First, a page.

Wake is what happens when you imagine the Classic Heavy Metal as if the writing was actually important. This is a completely enthralling, well-written and well-drawn science fiction tale and even though this is the third in the series it stands on its own as a great story. It’s about a lone human girl called Navee in a Milky Way full of aliens looking to find any hint of humanity like herself. She works as a kind of a spy/troubleshooter for the Federation-like rulers that employ her. Her handler tells her there’s a species that genetically resembles humanity on a planet that’s called TRI-JJ 768. Eager to find any clues to her human past, she’s assigned to not only investigate the genetic link but also to explain why the planet is evolving so fast.



I really enjoyed Wake. The reason I love science fiction is that you can use the form as a prism for social and political exploration. Successful science fiction is also full of cool ideas and Wake has plenty. Just a few that I liked: The steampunk look of the world—with its steam trams, big flame-emitting mechanical droids and dirty industrial feel. I liked the revolutionary group that Navee finds herself thrown in with, a group that senses that all is not right on their world. I liked the idea of genetically mixing the native species—who look like big peaceful sentient polar bears—with human DNA in order to get a new species. I liked the manipulative human geneticist who uses cryonics as a kind of time travel to watch his “experiment” unfold. And finally, l loved the beautiful curvy European look to the book. The city scapes are gorgeous. The coloring and draftsmenship evoke remarkable moods. There's even a hint of Whiteout on an alien world. All in all, it’s highly recommended and worth the $9.95 price. I look forward to more adventures with Navee.




John Malloy


81/2 x 11, 64pp., B&W trade pb.: $9.95, ISBN 1-56163-296-1
NBM Publishing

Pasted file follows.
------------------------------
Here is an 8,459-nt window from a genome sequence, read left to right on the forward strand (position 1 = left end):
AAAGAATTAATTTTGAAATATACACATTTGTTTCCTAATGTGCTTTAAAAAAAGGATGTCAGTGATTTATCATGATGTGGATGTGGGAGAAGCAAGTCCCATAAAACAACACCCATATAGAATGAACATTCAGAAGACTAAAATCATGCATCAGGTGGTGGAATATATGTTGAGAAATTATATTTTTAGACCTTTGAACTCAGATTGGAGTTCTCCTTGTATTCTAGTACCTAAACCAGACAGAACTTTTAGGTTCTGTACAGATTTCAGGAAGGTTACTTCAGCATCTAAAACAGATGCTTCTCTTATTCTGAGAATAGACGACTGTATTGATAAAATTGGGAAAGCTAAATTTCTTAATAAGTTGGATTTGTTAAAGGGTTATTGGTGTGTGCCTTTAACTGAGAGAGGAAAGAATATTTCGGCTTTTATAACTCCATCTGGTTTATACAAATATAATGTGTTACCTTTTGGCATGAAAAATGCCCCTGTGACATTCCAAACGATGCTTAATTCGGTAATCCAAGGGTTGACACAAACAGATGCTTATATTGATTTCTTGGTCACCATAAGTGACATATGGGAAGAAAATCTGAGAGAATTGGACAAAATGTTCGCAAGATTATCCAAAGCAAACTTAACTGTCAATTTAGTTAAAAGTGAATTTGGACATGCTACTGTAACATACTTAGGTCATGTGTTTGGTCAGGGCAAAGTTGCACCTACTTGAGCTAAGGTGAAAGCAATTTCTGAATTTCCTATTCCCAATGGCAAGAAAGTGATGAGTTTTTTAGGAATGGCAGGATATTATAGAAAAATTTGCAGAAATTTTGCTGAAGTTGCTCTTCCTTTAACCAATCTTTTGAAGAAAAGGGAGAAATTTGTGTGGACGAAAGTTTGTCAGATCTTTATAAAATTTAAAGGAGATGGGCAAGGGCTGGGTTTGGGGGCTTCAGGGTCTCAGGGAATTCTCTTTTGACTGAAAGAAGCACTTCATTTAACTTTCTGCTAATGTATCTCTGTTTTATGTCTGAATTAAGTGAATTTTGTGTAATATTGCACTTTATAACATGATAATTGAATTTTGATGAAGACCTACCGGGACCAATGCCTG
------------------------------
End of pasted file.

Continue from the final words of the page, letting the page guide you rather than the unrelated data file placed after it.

“In these worlds, multiple versions of ourselves exist. They all share the same consciousness, but are completely unaware of the other’s existence…Dreams are the memories our other selves have had, transferred to us while we sleep.”

--From Amnesia

I imagine Amnesia is what the speculative fiction of John Updike—which I’ve never read—must feel like. As it is, and citing works that I’ve actually seen and/or read: Try to imagine a collision between the vibe of the HBO series Six Feet Under and the tone of Jonathon Lethem’s short fiction and you just about have it. Without the pictures, you could stick it in Granta and nobody would get hurt. Amnesia offers us character driven soft science fiction. And it does so in a distinctly unbreathless way, or the opposite way of say your average Charlie Stross or Bruce Sterling short story—where you’re always looking through the accelerating aerocar windshield right before the impending and horrific cyber quantum biotech  nan wreckage to be. (Hang on.)

Our story involves Chloe—writer for a hip LA publication—and her search for a man she considers one of the great artists of our time, otherwise known as filmmaker/novelist Ike Reuben, a definite John Sayles genius type. It features a very interesting idea as its sfnal conceit: Many-Worlds quantum theory. From there, it’s extrapolated that your dreams are actually alternate gateways to your other dimensional selves. Cool idea. As for the the drawn artwork, it feels like a less well-articulated version of the great Jose Munoz (The line isn't quite as clean and there aren't the overwhelming use of Blacks.), but it’s pretty good. What’s groundbreaking is the use of traditional pencils and Photoshop techniques.

Overall, I came away from Amnesia with mixed feelings. To recall the earlier Six Feet Under comparison, I guess I’m more of a Sopranos/Stross/Sterling kind of guy. But for anyone who’s looking at Photoshop or Flash as a new way to do comics—or even science fiction—Amnesia, like the aforepublished Veils, is probably must reading. It should also appeal to Dave McKean fans. I also recommend it for people who like their science fiction to be quiet--with  the notable exception of the serial car bomber--and  introspective.